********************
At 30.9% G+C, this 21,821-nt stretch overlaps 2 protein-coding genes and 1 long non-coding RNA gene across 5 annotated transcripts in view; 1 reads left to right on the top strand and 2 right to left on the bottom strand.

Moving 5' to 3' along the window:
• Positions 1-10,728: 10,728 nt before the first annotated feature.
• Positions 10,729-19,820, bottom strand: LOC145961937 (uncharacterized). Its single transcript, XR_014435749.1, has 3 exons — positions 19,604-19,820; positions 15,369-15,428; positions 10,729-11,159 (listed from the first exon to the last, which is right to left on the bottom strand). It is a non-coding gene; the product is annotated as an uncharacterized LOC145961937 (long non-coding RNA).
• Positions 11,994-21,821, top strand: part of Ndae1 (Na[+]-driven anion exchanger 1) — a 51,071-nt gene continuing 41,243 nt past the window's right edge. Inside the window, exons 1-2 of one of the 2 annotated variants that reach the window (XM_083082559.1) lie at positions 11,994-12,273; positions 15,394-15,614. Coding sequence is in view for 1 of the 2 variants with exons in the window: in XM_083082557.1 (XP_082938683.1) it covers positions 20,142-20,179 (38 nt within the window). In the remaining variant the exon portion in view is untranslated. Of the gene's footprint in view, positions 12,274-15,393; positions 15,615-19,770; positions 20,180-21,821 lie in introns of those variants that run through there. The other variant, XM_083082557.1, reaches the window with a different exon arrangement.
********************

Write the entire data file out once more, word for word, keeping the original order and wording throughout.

At 30.9% G+C, this 21,821-nt stretch overlaps 2 protein-coding genes and 1 long non-coding RNA gene across 5 annotated transcripts in view; 1 reads left to right on the top strand and 2 right to left on the bottom strand.

Moving 5' to 3' along the window:
• Positions 1-10,728: 10,728 nt before the first annotated feature.
• Positions 10,729-19,820, bottom strand: LOC145961937 (uncharacterized). Its single transcript, XR_014435749.1, has 3 exons — positions 19,604-19,820; positions 15,369-15,428; positions 10,729-11,159 (listed from the first exon to the last, which is right to left on the bottom strand). It is a non-coding gene; the product is annotated as an uncharacterized LOC145961937 (long non-coding RNA).
• Positions 11,994-21,821, top strand: part of Ndae1 (Na[+]-driven anion exchanger 1) — a 51,071-nt gene continuing 41,243 nt past the window's right edge. Inside the window, exons 1-2 of one of the 2 annotated variants that reach the window (XM_083082559.1) lie at positions 11,994-12,273; positions 15,394-15,614. Coding sequence is in view for 1 of the 2 variants with exons in the window: in XM_083082557.1 (XP_082938683.1) it covers positions 20,142-20,179 (38 nt within the window). In the remaining variant the exon portion in view is untranslated. Of the gene's footprint in view, positions 12,274-15,393; positions 15,615-19,770; positions 20,180-21,821 lie in introns of those variants that run through there. The other variant, XM_083082557.1, reaches the window with a different exon arrangement.